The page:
MAR 13, 2019 10:40 AM PDT

Neuroethics: Invasive Human Neurophysiological Recordings for Basic Science: Is Altruism Enough?

Presented at: Neuroscience 2019
Speakers
  • Professor of Neurosurgery and Radiation Oncology and affiliated faculty in Bioengineering and Neuroscience, UCLA Medical Center & UCLA Brain Research Institute
    BIOGRAPHY
  • Adjunct Assistant professor, Department of Medicine, Affiliated faculty department of Philosophy, UCLA
    BIOGRAPHY

Abstract

What motivates patients to participate in clinical trials? Discussions most often revolve around potential study participants’ perception of therapeutic benefit. Misconceptions about therapeutic benefit can lead to an inappropriate motivation to participate in trials and incomplete understanding of the goals (and risks) of a clinical trial. This concept of “therapeutic misconception” is often the center of ethical discussions of clinical trials. Given clinical trials are designed to develop generalizable knowledge and are developed on the premise of clinical equipoise (in which there is no clear evidence of superiority of one treatment over another), investigators and society may suspect, and perhaps should expect, altruistic motives of study participants. In the case of clinical trials without the potential for therapeutic benefit (such as those projects participating in the BRAIN Research on Humans Consortium), the concept of altruism as a motivating factor becomes exponentially more important, as there is clearly no intended direct therapeutic benefit to the individual or society. Despite the key role of altruism in motivating participation in such studies, there are few systematic studies of altruistic motives or methods to assess and protect against altruistic vulnerabilities. Our overriding hypothesis is thataltruistic motives and intentions are complex and cannot necessarily be accepted at face value.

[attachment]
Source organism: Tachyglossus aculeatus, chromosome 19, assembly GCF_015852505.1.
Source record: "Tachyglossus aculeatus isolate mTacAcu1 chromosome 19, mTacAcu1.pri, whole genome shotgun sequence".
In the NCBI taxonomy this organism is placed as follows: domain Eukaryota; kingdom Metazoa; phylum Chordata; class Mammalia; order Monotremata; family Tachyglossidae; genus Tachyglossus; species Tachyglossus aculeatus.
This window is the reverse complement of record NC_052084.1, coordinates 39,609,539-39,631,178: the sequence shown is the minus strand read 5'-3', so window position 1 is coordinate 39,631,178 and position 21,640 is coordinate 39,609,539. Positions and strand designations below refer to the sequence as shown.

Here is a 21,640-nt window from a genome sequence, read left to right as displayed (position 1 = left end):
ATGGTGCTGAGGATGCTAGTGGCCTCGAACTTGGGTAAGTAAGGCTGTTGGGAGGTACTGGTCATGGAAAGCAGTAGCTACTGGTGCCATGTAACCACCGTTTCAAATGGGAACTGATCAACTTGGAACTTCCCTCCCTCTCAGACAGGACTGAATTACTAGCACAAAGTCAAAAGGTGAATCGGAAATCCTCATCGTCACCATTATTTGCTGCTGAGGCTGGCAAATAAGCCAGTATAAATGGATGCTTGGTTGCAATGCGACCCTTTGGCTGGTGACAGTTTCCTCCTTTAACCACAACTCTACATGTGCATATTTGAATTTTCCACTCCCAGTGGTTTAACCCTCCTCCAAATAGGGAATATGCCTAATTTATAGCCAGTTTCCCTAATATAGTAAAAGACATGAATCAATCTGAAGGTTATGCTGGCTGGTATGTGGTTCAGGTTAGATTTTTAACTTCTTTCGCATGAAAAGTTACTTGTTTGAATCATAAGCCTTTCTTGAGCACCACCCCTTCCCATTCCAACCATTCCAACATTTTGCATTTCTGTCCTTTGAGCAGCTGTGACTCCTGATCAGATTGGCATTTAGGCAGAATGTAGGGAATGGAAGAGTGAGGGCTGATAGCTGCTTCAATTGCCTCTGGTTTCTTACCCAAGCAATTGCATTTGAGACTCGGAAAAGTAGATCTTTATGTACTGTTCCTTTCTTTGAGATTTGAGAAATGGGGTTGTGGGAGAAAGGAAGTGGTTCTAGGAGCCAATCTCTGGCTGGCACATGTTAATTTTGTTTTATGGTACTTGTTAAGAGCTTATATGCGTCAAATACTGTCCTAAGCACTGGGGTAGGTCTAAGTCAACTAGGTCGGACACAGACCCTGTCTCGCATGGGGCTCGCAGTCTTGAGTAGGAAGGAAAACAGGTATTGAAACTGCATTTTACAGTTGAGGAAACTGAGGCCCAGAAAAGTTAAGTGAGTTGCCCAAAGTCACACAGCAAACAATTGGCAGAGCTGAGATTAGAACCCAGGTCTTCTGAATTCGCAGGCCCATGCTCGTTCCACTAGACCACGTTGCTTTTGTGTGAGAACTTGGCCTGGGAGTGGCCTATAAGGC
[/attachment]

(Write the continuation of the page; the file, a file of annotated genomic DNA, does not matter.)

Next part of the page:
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MAR 13, 2019 10:40 AM PDT

Neuroethics: Invasive Human Neurophysiological Recordings for Basic Science: Is Altruism Enough?

Presented at: Neuroscience 2019


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